A little backstory on this photo, it was taken on the coast of Paignton in Devon, all of about six years ago. Yes, it’s quite outdated, but for me, I think I’m absolutely killing it and the photo has special significance to me. It’s a photo my late father took, so you can forgive my being quite attached to it. Upon request, I can happily provide a less sunny photo of me, but it’s still me, nonetheless.
But even that’s four years old.
The sequence goes like this: They ask for a face pic, you send a face pic, they ask you to send another, then a full-body photo and finally one of you wearing even fewer clothes. Should you refuse at any time, you are immediately accused of catfishing and thusly blocked. For a woman with an ounce of self-respect, finding a decent conversation on these apps can be rather hard.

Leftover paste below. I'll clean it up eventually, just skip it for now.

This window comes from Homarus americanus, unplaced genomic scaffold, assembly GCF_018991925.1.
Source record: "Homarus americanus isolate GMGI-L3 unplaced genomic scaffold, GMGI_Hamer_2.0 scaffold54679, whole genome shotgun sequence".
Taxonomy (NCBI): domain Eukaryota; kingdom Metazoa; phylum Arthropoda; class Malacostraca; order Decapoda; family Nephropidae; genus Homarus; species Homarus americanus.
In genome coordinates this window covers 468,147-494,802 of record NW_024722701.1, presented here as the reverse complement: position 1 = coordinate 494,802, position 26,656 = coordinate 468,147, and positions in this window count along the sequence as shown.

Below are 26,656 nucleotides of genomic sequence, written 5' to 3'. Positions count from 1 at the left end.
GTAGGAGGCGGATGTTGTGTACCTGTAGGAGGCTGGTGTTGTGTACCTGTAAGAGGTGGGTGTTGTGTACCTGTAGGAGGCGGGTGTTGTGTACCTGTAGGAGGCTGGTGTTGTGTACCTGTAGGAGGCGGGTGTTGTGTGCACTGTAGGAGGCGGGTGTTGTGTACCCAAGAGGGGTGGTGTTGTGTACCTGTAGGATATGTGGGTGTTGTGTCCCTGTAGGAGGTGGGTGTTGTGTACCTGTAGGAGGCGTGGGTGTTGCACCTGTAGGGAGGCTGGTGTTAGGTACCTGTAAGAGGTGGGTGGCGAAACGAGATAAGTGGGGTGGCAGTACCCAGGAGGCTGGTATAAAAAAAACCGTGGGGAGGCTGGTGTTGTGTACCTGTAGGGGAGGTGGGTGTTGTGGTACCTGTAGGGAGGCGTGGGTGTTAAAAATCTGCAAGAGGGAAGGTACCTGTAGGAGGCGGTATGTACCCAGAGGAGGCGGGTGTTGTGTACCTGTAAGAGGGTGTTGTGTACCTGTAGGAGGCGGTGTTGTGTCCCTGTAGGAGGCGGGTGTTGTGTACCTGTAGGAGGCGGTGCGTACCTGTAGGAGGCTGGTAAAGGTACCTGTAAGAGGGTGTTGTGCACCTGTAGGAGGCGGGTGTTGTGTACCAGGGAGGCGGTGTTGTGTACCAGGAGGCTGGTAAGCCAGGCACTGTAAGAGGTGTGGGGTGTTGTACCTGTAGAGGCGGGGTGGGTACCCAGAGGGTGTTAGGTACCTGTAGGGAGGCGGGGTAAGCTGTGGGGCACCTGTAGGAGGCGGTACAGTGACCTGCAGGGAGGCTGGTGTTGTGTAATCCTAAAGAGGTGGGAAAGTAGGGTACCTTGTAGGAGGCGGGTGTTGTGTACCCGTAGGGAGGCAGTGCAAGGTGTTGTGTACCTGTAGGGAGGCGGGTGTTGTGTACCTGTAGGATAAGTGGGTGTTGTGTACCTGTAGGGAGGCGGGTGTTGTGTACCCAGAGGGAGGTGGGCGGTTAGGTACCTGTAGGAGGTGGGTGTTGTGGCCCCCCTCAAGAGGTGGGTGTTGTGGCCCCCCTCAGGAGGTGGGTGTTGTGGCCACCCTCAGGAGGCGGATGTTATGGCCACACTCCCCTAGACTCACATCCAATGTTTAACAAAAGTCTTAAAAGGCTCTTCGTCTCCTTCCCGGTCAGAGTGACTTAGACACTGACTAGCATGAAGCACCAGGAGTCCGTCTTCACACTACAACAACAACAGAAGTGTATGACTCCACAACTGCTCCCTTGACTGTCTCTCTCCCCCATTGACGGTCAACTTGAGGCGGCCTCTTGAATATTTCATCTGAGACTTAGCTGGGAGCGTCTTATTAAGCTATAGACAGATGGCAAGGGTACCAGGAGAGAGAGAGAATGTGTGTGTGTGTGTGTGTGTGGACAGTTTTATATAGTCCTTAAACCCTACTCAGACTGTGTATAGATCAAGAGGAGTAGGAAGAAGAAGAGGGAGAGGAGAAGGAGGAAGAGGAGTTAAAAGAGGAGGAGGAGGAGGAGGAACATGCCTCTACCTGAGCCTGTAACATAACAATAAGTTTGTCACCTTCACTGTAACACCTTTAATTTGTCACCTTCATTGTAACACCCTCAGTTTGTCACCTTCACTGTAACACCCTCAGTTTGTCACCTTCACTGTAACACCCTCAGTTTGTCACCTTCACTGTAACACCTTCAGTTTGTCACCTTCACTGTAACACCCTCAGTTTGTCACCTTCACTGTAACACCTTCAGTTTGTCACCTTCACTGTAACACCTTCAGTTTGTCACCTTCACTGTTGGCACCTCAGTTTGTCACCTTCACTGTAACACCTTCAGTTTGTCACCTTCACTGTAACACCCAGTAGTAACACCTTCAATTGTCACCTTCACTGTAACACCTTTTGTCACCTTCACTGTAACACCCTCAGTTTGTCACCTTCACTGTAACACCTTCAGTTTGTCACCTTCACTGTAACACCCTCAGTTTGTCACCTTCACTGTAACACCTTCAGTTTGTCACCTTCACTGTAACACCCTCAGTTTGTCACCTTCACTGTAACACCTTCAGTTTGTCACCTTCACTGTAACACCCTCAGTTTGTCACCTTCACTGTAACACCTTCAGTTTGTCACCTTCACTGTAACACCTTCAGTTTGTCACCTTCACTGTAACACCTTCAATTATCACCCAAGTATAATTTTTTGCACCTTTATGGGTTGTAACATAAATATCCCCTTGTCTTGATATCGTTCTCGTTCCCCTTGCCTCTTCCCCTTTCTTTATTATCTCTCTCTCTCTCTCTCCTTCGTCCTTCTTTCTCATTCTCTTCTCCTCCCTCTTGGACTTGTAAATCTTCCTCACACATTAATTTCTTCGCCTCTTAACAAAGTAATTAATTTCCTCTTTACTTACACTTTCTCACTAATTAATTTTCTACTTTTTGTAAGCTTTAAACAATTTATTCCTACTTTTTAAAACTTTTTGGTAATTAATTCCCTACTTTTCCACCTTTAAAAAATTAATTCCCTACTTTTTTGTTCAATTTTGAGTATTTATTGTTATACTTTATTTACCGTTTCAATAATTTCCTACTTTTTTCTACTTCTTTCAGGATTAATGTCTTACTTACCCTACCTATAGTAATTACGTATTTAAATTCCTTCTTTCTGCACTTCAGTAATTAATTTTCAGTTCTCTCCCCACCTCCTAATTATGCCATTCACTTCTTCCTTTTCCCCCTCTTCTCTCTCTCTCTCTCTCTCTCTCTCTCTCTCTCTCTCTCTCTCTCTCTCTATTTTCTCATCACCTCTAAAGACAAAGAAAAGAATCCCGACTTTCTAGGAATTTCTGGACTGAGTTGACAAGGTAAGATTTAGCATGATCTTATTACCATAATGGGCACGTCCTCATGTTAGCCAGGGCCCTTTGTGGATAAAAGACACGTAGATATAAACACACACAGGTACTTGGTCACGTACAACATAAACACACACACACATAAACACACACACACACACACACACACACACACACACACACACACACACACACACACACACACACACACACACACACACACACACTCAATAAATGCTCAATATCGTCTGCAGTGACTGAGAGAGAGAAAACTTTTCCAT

But it gets worse.
“Not bad” one replied, I was aghast. Not bad?! I showed him not bad when I blocked his ass. Not bad?! Honey, I’m the motherf*cking queen!
But you see? That comes from a place of self-confidence and self-respect. I know my worth, I know my value, so when any cheeky, probably spotty, probably underfed (or overfed, I can but assume here) brat feels that he has any right to pass judgement on me purely for my appearances, I will gladly send him packing.
But not every woman will, and herein lies the problem.
Not every woman knows her worth, and not every man does, either. Not every person knows their worth, because if your self-esteem isn’t what it could be, then these comments will really knock and affect you. Any time that we send a photograph of ourselves to a stranger, we invite them to pass judgement on us. Most are kind and complimentary, but I have been blocked, I have been ghosted and I have been downtrodden too, and it hurts. Not everyone in life will be your cup of tea and that’s fine, but that doesn’t give anyone a right to pass judgement upon them. Nobody is “not bad”. Everybody is beautiful to someone!